Olympic24: England unbeaten in Sevens as Peaty prepares perfectly for Rio

Olympic24: England unbeaten in Sevens as Peaty prepares perfectly for Rio

22 May 2016 / 08:55

England make perfect start to London leg of World Sevens series as Adam Peaty prepares perfectly for Rio with another gold and teenager Lauren Williams wins Euro taekwondo gold. Here’s our review of the last 24 hours in Olympic sport:

  • Perfect England qualify for cup quarter-finals at London World Sevens series
  • Adam Peaty says Euro glory is perfect preparation for Rio
  • Teenager Lauren Williams stuns Europe with taekwondo gold
  • Jo Pavey has to wait for Rio selection as Jess Andrews books her place
  • Katie Reid wins bronze on senior debut at canoeing World Cup
  • Simon Mantell earns draw for GB in Australia on 200th appearance

England unbeaten after first day of Twickenham Sevens


Simon Amor’s England Sevens side impressed the Twickenham masses by winning all three of their pool games on the opening day of the London leg of the World Rugby Sevens Series.

England got off to a flying start with a 31-10 victory over World Sevens overall champions Fiji.

Three tries in the opening six minutes from Dan Norton, Alex Gray and Alex Davis gave the home side a 19-0 lead.

Fiji, the top seeded side for the Rio Olympic Games, hit back with two tries of their own but a second for Norton and a first for Tom Bowen handed England the easy victory.

England’s second game saw them beat Australia in a low-scoring affair.

Tries from Norton and the returning Marcus Watson were enough for a 10-7 victory.

Simon Amor’s side then booked their place in the cup quarter-finals on Sunday with a comfortable 24-5 win over Wales.

Oliver Lindsay-Hague, Richard De Carpentier, Bowen and Norton were all on the scoresheet as Amor’s men completed a perfect day in west London.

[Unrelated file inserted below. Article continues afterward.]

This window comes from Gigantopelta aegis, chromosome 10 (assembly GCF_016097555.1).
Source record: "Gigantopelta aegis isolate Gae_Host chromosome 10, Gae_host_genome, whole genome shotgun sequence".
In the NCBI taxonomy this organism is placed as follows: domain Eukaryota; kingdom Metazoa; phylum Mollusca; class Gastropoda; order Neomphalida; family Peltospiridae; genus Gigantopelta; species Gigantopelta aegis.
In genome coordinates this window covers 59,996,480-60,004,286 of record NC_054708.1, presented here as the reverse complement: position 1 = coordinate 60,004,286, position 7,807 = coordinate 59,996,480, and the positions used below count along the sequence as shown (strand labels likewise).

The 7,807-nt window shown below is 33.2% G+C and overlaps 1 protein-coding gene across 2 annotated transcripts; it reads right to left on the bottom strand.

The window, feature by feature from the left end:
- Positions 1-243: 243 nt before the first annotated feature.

Peaty’s perfect warm up for Rio


World champion Adam Peaty insists the European Aquatics Championships are the perfect warm up for the Olympic Games as he clinched his third gold medal of the week in London.

Peaty, who won gold in the 100m breaststroke and 4x100m mixed medley relay on Tuesday, stormed to victory in the 50m breaststroke with Team GB teammate Ross Murdoch picking up a bronze medal in the same event.

Clocking a time of 26.66 seconds, 21-year-old Peaty quickly moved ahead of the rest of the field, although he was quick to admit he expected more.

“My start wasn’t the best, it could have been better but I’m happy to post the same time as yesterday,” he said.

“Everything happens for a reason though. I overthought the start and I paid for it. It’s a splash and dash but I’m really happy with that.

“The crowd were absolutely amazing and this event is absolutely perfect for the British swimmers to gain some competition experience and confidence ahead of Rio.”

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Teen Williams crowned Euro champ

Lauren Williams made her entrance onto the senior taekwondo stage with a bang on Saturday, winning 67kg gold in her first major final since making the step up from junior level at the European Championships in Switzerland.

The 17-year-old, who was fighting in only her second competition of 2016 following two major ankle injuries, defeated Turkey's Nur Tatar 4-3 to become the second Welsh woman to seal gold at this year's Championships after Olympic champion Jade Jones won on Friday.

Williams only made her return to action in last month's President's Cup following two ankle reconstruction operations in the last two years, after she was crowned Junior World champion in 2014.

She beat Ukraine's Tetiana Tetereviatnykova 11-10 on golden point in the quarter-final before edging out Croatia's Matea Jelic 13-12 in the last four, and admits she is floating on cloud nine following her unexpected success.

"I didn't expect a medal, let alone gold," she said. "I can't even explain it, I'm just so overwhelmed.

"I've just come back from injury so it's my second competition and to win a major is insane. I can’t explain it.”

Pavey to wait for Rio spot as Andrews books place


Former European 10,000m champion Jo Pavey finished sixth in the British trials as Jess Andrews smashed her personal best to book her spot on the plane to Rio.

The 23-year-old knocked 83 seconds off her best time to win the trials in 31 minutes and 58 seconds.

Beth Potter finished second and also dipped under the qualification standard of 32:15 to book her ticket to the Olympic Games.